Zach Stepan was hoping to have a long playing career in hockey after graduating from Minnesota State in 2017.
A fourth-round draft pick of the NHL’s Nashville Predators in 2012, Stepan played 36 games over four seasons for the Mavericks before turning pro.
After eight minor-league games with the ECHL’s Orlando Solar Bears — with whom he assisted on five goals — Stepan took an elbow to the head and ended up with vision problems, as well as other complications from a serious concussion.
Just like that, his playing career was over.
“It was my sixth concussion,” Stepan said. “Three knocked me out cold. The headaches were so bad. I never wanted to go through that again.”
Stepan didn’t want to completely abandon the sport he loves, though, and hoped to one day break into coaching.
That opportunity came sooner than expected.
Stepan is the head coach of the New Ulm Steel, a junior team in the North American Tier 3 Hockey League, known as the NA3HL. The team, which is in its fourth season in New Ulm, will play a home game at 7:10 p.m. Friday night at Mankato’s All Seasons Arena against the Breezy Point North Stars.
The game is a test run for potential playoff games at ASA, as the Steel loses their ice at the New Ulm Civic Center in early March. Last year, the Steel played playoff games at the Sleepy Eye Ice Arena.
In Stepan’s first season as coach, the Steel is 10-7-2-1 and tied for third place in the NA3’s West Division.
“It’s worked out really well,” Steel general manager Bryant Black said. “Step’s a really hard worker. It can be tough when you have a young coach, but he has a bright future.”
When he was going through vision and concussion therapy in the months after his final hockey game, Stepan didn’t know what he’d be doing next.
There was a short stint in real estate and another teaching physics and chemistry in Byron.
In November of 2018, the Chippewa Steel, a team in the Tier II North American Hockey League based in Chippewa Falls, Wisconsin, fired its coach, Al Rooney, and promoted first-year assistant coach Carter Foguth to interim head coach. Foguth, a three-year captain for Minnesota State who joined and graduated from the Mavericks with Stepan, called his teammate and friend and said he had a spot on the bench for him.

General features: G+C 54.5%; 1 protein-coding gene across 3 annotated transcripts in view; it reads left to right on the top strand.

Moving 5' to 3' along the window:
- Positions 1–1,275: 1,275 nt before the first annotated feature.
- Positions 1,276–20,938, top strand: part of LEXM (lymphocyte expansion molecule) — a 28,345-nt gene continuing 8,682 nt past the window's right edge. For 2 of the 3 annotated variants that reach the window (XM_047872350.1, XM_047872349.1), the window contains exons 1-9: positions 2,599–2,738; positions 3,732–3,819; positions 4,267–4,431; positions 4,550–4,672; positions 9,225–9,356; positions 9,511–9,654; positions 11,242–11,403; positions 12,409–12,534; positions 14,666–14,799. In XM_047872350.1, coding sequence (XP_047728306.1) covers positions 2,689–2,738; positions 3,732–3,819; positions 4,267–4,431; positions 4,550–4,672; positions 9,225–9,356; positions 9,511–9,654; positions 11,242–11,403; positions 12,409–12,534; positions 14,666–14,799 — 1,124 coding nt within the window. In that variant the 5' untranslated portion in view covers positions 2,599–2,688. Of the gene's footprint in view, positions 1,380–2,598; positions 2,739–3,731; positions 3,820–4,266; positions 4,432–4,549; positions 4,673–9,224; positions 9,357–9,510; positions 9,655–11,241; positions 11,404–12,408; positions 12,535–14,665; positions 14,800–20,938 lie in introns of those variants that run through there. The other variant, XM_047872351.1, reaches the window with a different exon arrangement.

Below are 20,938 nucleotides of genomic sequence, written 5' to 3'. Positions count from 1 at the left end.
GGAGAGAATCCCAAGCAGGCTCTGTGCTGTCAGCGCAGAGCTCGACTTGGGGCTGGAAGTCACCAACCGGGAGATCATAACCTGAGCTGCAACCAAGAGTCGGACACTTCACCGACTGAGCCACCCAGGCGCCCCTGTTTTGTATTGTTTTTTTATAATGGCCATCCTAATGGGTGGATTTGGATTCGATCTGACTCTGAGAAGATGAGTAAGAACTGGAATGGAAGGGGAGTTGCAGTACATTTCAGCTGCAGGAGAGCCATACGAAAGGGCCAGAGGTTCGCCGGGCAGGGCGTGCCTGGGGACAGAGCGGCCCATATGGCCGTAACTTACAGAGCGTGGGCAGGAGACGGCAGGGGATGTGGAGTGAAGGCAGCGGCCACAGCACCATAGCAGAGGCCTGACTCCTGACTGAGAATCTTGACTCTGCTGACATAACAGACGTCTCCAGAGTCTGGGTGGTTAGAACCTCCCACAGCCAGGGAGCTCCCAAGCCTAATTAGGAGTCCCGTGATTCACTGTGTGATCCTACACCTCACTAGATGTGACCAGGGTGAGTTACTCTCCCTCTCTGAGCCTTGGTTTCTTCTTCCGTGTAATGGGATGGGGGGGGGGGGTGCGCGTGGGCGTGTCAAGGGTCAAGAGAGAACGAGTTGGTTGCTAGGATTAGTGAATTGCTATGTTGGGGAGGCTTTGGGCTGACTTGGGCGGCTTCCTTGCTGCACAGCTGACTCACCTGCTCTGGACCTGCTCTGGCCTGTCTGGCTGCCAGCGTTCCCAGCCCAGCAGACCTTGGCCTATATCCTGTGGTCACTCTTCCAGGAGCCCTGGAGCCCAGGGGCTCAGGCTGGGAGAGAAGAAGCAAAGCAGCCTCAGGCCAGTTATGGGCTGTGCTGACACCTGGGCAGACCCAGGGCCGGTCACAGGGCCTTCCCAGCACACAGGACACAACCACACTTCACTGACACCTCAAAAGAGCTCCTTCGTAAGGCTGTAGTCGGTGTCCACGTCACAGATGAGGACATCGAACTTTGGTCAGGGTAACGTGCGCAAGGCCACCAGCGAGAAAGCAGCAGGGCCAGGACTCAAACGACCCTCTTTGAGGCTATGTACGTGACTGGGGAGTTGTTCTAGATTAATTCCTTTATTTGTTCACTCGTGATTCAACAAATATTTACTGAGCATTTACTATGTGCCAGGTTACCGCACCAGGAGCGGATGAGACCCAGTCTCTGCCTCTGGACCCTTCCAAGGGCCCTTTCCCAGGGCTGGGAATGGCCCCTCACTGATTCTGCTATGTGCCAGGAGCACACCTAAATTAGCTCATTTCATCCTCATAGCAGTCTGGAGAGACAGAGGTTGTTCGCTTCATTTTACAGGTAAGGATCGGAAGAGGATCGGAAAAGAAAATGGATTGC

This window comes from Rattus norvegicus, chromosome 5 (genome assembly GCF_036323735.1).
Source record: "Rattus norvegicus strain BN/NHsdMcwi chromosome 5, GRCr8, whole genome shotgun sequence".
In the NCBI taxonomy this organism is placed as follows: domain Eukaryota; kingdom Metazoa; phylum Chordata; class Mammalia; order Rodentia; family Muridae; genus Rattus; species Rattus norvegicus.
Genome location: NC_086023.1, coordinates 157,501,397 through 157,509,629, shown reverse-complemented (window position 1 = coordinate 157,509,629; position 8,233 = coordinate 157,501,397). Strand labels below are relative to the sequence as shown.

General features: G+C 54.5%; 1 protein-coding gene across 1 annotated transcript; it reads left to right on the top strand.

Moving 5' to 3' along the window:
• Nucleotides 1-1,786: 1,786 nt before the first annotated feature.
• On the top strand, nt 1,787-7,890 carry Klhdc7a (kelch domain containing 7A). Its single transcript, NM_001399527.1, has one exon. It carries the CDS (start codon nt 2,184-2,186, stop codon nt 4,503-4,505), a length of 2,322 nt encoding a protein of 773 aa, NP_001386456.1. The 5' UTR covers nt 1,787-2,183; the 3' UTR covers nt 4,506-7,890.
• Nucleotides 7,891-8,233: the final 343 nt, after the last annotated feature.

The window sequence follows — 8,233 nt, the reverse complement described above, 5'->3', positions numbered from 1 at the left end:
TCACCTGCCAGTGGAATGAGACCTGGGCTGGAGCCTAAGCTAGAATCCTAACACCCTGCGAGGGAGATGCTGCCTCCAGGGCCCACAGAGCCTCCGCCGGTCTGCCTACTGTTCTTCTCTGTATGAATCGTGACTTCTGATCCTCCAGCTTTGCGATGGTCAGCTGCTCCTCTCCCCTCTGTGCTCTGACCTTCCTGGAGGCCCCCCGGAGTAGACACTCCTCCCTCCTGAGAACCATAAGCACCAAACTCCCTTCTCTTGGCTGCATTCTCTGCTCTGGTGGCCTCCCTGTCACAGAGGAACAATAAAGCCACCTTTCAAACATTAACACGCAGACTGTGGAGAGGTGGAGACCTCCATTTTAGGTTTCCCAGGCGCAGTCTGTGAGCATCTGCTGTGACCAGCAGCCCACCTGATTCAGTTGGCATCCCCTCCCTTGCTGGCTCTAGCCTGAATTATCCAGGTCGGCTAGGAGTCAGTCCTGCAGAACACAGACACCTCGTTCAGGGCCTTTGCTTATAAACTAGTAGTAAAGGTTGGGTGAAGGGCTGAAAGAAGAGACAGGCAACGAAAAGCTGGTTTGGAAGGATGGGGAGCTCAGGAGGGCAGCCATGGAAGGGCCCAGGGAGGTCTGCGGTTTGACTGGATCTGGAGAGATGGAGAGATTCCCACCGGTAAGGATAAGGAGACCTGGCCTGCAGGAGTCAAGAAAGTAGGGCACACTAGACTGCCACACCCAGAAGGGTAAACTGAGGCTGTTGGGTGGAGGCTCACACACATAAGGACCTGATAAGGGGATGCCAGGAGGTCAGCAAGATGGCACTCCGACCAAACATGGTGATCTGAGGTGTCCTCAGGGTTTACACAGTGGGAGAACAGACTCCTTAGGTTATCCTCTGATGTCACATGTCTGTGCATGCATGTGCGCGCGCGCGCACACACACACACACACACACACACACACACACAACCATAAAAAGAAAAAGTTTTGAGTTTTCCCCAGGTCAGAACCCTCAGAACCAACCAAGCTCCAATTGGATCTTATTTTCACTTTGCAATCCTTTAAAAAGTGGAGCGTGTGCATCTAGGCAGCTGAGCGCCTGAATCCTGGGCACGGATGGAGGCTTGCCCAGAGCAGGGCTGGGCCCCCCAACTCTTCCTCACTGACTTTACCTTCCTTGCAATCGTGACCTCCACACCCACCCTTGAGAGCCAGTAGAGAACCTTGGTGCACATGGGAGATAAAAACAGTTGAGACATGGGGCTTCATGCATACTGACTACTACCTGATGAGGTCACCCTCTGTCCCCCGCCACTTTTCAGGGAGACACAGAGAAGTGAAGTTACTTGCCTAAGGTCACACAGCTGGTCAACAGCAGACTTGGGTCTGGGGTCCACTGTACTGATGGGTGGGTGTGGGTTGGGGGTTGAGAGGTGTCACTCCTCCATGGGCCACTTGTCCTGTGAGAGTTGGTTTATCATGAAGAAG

“Fogie called me and said, ‘I’m the head coach in Chippewa Falls now. I need your help,’” Stepan said. “The next weekend the games were in Austin and I’m living in Rochester, so I drove down to be the assistant that weekend while we were figuring it out.”
After that, Stepan met with Black and Black’s father, Steve, the owner and president of both Steel teams, and was officially hired as Foguth’s assistant.
“We finished the season well,” Stepan said. “We were 5-19-2 when we took over, and we got to 19 wins. We did a decent job.”
It was an adventure, though, as Foguth and Stepan were both learning on the fly.
“Me and Fogie, both being new, we were thrown in the fire,” Stepan said. “It helped that both of us were going through it. We had to learn quick, but we couldn’t ask for a better situation.
“We jelled really well because Fogie was a defensive defenseman and penalty-kill specialist, and I was more of an offensive guy (24 goals, 59 points at MSU), so with both of us being new ... we split up those duties, and it helped both of us get used to running a team.”
Foguth had the interim tag removed after the season ended, and the plan was for Stepan to return to Chippewa Falls as his assistant. But when New Ulm Steel coach Andrew Kolb stepped down last spring, Black offered the position to Stepan.
Stepan’s assistant coach is Nick Campbell, who is in his third season on the Steel staff. Prior to coaching, the Mankato West High School alum played three years for the Steel — two when the team was based in White Bear Lake and one in New Ulm.
“It’s been a very easy transition from last year,” Campbell said. “(Stepan’s) knowledge of the game, he brings a different element through his experience. I’d say he’s players coach. He’s been there. He’s played junior hockey. He’s been at the highest level (of college hockey).”
The NA3HL has 34 teams divided into six divisions around the country. New Ulm and Breezy Point are in a division with North Iowa (Mason City), Granite City (St. Cloud), Alexandria and Willmar.
Another of Stepan’s and Foguth’s Minnesota State teammates, 2014 graduate Johnny McInnis, is coaching the NA3’s New England Knights. Corey Leiverman, the Mankato West grad who played for MSU and Gustavus Adolphus until 2014, started coaching in the NA3 for the Jersey Shore Wildcats and is now in his second season with the NAHL’s Janesville Jets.
The top players from the NA3 usually go on to play Division III hockey or, perhaps, to a higher level of junior hockey such as the NAHL or Tier I United States Hockey League.
Eleven players on the current Gustavus Adolphus roster came directly from the NA3, including Nicollet native Hunter Johnson, who played for New Ulm after playing high school for Mankato East/Loyola.
Just as his players have their sights set on college hockey and beyond, Stepan is hoping his experience leads to a long coaching career.
“Start at the bottom and work my way to the top,” he said, “just like when I started playing hockey when I was 4. It gives me something to work for.”
Follow Shane Frederick on Twitter @puckato.